Phillipe attended almost all of the concerts featured, and usually left dazed and dazzled by the performances, most especially Cream, after “Crossroads” and a 20-minute bone-rattling drum solo by Ginger Baker; and the Animals, when Eric Burdon became his short duration personal savior for months, prompting P to go out and by a pair of brown suede shoes just like his new idol, which for some reason failed to have the same effect on his female high school classmates — he thought they would make him instantly attractive to every 16-year old girl he met (long before, of course, he met Jorge). And Jeff Beck became his new guitar hero, especially when he soon after hooked in with Rod Stewart on the Truth album, still a music genre-altering classic, a style which Page quickly glommed onto with Led Zeppelin.

The SENE Film, Music and Arts Festival will take place from April 25-29 at sites around Rhode Island. Since many of them, like the Arctic Playhouse, are small venues, P & J urge you to get your tickets early by visiting senefest.com. The High School That Rocked screening on Tuesday, April 25 at 7:00 pm will also include live music, music films, videos, and complimentary wine, beer and snacks.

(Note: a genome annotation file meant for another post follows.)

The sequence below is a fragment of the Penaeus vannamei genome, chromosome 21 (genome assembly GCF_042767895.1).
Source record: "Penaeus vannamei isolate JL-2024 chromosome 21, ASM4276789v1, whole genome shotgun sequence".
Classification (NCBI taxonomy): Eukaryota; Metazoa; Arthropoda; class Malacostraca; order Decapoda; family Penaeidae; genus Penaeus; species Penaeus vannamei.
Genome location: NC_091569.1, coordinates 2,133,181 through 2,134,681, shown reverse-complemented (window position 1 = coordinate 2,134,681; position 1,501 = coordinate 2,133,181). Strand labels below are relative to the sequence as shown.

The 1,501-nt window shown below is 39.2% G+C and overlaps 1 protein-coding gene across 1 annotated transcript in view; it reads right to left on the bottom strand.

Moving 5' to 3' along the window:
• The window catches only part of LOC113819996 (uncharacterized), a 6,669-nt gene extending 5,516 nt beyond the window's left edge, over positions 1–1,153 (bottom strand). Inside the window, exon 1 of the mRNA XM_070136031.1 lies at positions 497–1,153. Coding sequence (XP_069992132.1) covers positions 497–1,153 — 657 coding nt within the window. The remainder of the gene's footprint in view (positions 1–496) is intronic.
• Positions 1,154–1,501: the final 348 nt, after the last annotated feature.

Not only be there or be square, but Phillipe must add, “Didn’t I tell you!?!?”

Jimmy Breslin

The legendary New York newspaper columnist and rabble-rouser Jimmy Breslin died at the age of 88 a few weeks back and your superior correspondents feel it only fair to mention the debt all of us opinion writers owe to this premier stylist.
Those who revere newspapers have undoubtedly already read numerous obits and tributes to Breslin, but we wanted to add our two cents. We created our own style, 37 years ago and, while the more obvious influences are S.J. Perelman, the British humor magazine Private Eye, and Alexander Cockburn (late of The Village Voice), you know there’s a little Breslin in there, as well.
Chuck Berry
Also dying recently at age 90 was the great Chuck Berry whose guitar playing, stage attitude and brilliant lyrical gift became primary building blocks for what we call “rock ‘n’ roll.” Indeed all practitioners of this music (and J. has been one for over 45 years) look to Chuck as a founding father.

While J. never met Chuck, he was friends (and worked) with another founding father, Bo Diddley, who told him many stories about him. So long Chuck Berry and “long live rock ‘n’ roll.”